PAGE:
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Institutional features of wage bargaining in 23 European countries, the US and Japan

  • Du Caju, Ph.
  • Gautier, E.
  • Momferatou, D.
  • Ward-Warmedinger, M.

This paper presents information on wage bargaining institutions, collected using a standardised questionnaire. Our data provide information from 1995 and 2006, for four sectors of activity and the aggregate economy, considering 23 European countries, plus the US and Japan. Main findings include a high degree of regulation in wage setting in most countries. Although union membership is low in many countries, union coverage is high and almost all countries also have some form of national minimum wage. Most countries negotiate wages on several levels, the sectoral level still being the most dominant, with an increasingly important role for bargaining at the firm level. The average length of collective bargaining agreements is found to lie between one and three years. Most agreements are strongly driven by developments in prices and eleven countries have some form of indexation mechanism which affects wages. Cluster analysis identifies three country groupings of wage-setting institutions.

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Paper provided by Banque de France in its series Working papers with number 228.

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Length: 51 pages
Date of creation: 2008
Date of revision:
Handle: RePEc:bfr:banfra:228
Contact details of provider: Postal: Banque de France 31 Rue Croix des Petits Champs LABOLOG - 49-1404 75049 PARIS
Web page: http://www.banque-france.fr/

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  1. Ana Rute Cardoso & Pedro Portugal, 2005. "Contractual Wages and the Wage Cushion under Different Bargaining Settings," Journal of Labor Economics, University of Chicago Press, vol. 23(4), pages 875-902, October.
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  3. Fregert, Klas & Jonung, Lars, 1998. "Monetary Regimes And Endogenous Wage Contracts: Sweden 1908-1995," Working Papers 1998:3, Lund University, Department of Economics, revised 21 Apr 1999.
  4. Hartog, Joop & Leuven, Edwin & Teulings, Coen, 2002. "Wages and the bargaining regime in a corporatist setting: the Netherlands," European Journal of Political Economy, Elsevier, vol. 18(2), pages 317-331, June.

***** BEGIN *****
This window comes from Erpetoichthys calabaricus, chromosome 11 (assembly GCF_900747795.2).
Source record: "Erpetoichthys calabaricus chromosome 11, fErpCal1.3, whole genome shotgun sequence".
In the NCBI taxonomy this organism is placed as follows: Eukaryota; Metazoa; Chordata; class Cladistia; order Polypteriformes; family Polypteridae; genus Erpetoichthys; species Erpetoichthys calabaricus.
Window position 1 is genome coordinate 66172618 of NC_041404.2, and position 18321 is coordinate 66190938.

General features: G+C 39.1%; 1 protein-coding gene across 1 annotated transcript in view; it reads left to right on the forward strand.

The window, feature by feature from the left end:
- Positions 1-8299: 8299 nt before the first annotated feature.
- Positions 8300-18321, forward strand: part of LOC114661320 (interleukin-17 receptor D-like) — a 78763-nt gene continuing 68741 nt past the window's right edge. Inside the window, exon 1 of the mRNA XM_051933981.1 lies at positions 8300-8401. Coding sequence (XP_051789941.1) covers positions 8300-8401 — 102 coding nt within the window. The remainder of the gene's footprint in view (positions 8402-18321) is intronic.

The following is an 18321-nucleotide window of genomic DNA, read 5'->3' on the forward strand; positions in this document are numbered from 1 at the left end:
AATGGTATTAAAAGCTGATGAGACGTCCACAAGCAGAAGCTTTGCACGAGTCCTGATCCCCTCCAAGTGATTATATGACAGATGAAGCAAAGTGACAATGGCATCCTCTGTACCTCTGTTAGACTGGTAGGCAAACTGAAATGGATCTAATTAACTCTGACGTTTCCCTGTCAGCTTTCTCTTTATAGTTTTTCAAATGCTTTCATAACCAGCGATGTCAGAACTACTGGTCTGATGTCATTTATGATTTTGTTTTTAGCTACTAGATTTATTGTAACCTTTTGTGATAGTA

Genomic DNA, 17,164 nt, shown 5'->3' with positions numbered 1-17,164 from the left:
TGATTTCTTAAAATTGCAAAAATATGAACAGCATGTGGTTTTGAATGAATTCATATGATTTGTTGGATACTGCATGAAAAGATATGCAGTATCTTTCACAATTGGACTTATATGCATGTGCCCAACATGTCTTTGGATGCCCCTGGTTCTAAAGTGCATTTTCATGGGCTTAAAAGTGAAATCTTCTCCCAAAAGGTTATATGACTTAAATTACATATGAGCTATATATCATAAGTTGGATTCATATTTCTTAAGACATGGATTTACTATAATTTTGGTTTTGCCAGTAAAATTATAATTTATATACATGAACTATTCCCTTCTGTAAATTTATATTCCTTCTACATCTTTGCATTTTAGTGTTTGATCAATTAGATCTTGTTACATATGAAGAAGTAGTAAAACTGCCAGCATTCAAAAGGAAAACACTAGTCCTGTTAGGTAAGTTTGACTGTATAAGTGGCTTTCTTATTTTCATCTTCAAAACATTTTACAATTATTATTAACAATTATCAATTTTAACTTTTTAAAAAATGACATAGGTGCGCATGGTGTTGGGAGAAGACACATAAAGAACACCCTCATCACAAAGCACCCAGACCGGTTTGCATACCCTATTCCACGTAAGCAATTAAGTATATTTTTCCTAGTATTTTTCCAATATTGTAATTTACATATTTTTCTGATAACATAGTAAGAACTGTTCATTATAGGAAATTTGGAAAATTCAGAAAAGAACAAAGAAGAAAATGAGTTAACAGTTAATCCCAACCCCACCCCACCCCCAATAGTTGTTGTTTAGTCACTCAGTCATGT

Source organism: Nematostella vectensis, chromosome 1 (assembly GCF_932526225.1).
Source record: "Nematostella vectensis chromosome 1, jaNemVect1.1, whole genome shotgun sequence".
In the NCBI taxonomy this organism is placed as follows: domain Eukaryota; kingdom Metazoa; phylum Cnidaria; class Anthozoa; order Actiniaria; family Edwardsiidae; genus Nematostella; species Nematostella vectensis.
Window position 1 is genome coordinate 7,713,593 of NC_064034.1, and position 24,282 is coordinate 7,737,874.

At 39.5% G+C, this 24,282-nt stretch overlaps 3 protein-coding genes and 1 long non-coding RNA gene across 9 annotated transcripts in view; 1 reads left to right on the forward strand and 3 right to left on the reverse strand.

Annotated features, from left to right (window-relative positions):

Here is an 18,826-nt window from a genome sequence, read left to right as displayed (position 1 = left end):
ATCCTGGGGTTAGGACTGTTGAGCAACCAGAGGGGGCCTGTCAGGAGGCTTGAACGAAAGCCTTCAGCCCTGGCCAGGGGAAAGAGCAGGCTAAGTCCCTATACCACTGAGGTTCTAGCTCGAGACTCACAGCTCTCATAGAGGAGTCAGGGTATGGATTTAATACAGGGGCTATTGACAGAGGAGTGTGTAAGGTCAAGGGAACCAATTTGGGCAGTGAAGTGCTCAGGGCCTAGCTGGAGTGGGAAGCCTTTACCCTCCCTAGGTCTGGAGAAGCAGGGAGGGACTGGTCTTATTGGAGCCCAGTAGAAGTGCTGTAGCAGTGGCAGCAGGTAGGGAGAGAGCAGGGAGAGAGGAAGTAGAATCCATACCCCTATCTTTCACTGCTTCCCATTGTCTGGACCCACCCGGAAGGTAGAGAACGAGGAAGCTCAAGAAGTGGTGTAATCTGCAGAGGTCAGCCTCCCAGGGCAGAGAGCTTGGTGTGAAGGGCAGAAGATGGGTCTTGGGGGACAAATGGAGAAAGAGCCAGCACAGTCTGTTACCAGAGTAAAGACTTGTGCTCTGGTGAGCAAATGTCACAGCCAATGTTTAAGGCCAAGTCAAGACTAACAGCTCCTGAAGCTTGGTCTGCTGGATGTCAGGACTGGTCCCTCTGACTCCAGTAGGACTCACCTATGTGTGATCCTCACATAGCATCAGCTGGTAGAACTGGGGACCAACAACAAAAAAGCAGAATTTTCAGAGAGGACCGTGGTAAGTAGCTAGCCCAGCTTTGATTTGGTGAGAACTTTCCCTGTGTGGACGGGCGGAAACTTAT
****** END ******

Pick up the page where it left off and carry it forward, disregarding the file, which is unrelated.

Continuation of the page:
5. Taylor, John B, 1983. "Union Wage Settlements during a Disinflation," American Economic Review, American Economic Association, vol. 73(5), pages 981-93, December.
  6. Dickens, William T. & Götte, Lorenz & Groshen, Erica L. & Holden, Steinar & Messina, Julián & Schweitzer, Mark E. & Turunen, Jarkko & Ward-Warmedinger, Melanie, 2006. "How wages change: micro evidence from the International Wage Flexibility Project," Working Paper Series 0697, European Central Bank.
  7. Acocella, Nicola & Di Bartolomeo, Giovanni & Hibbs Jr., Douglas A., 2004. "Labor market regimes and the effects of monetary policy," Working Papers in Economics 145, University of Gothenburg, Department of Economics, revised 22 Apr 2005.
  8. Daniele Checchi & Claudio Lucifora, 2002. "Unions and labour market institutions in Europe," Departmental Working Papers 2002-16, Department of Economics, Management and Quantitative Methods at Università degli Studi di Milano.
  9. repec:cup:cbooks:9780521049399 is not listed on IDEAS
  10. Tobin, James, 1972. "Inflation and Unemployment," American Economic Review, American Economic Association, vol. 62(1), pages 1-18, March.
  11. Cecchetti, Stephen G, 1987. "Indexation and Incomes Policy: A Study of Wage Adjustment in Unionized Manufacturing," Journal of Labor Economics, University of Chicago Press, vol. 5(3), pages 391-412, July.
  12. Robert J. Barro & David B. Gordon, 1983. "Rules, Discretion and Reputation in a Model of Monetary Policy," NBER Working Papers 1079, National Bureau of Economic Research, Inc.
  13. Robert J. Flanagan, 1999. "Macroeconomic Performance and Collective Bargaining: An International Perspective," Journal of Economic Literature, American Economic Association, vol. 37(3), pages 1150-1175, September.
  14. repec:cup:cbooks:9780521590730 is not listed on IDEAS
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